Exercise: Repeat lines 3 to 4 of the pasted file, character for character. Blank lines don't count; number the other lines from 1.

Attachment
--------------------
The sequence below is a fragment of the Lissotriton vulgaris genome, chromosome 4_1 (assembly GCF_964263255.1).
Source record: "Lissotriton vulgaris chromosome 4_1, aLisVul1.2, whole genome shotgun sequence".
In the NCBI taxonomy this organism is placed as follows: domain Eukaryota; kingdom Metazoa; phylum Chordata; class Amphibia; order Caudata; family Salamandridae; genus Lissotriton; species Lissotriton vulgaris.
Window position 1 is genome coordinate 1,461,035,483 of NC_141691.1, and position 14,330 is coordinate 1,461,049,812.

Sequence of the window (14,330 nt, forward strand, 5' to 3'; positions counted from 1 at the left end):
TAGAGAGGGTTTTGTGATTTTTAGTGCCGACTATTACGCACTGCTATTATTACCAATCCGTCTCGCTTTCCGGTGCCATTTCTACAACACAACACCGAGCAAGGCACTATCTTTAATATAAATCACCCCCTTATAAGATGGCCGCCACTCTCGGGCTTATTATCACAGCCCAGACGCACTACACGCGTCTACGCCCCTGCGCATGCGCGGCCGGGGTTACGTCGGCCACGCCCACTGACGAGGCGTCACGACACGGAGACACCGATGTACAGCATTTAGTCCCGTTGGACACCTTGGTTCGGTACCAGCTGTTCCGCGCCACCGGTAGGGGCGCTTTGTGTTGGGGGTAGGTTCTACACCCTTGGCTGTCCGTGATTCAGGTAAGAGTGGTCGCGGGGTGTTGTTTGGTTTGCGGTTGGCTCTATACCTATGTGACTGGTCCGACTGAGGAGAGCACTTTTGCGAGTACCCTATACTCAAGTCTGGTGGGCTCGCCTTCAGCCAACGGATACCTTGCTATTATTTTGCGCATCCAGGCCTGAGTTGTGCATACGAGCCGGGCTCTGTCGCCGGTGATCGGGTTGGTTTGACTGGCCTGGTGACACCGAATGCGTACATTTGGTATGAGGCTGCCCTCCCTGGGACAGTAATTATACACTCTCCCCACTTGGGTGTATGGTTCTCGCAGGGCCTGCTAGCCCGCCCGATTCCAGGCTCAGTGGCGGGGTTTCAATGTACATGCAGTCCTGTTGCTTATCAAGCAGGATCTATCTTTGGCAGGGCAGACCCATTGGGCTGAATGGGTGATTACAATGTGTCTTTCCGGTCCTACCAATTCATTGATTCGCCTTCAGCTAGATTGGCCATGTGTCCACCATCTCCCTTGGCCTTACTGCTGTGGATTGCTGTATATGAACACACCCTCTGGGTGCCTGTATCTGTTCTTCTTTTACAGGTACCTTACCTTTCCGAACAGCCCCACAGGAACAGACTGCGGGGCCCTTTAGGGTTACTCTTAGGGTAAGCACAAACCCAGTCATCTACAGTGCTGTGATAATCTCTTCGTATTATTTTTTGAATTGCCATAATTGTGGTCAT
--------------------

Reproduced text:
In the NCBI taxonomy this organism is placed as follows: domain Eukaryota; kingdom Metazoa; phylum Chordata; class Amphibia; order Caudata; family Salamandridae; genus Lissotriton; species Lissotriton vulgaris.
Window position 1 is genome coordinate 1,461,035,483 of NC_141691.1, and position 14,330 is coordinate 1,461,049,812.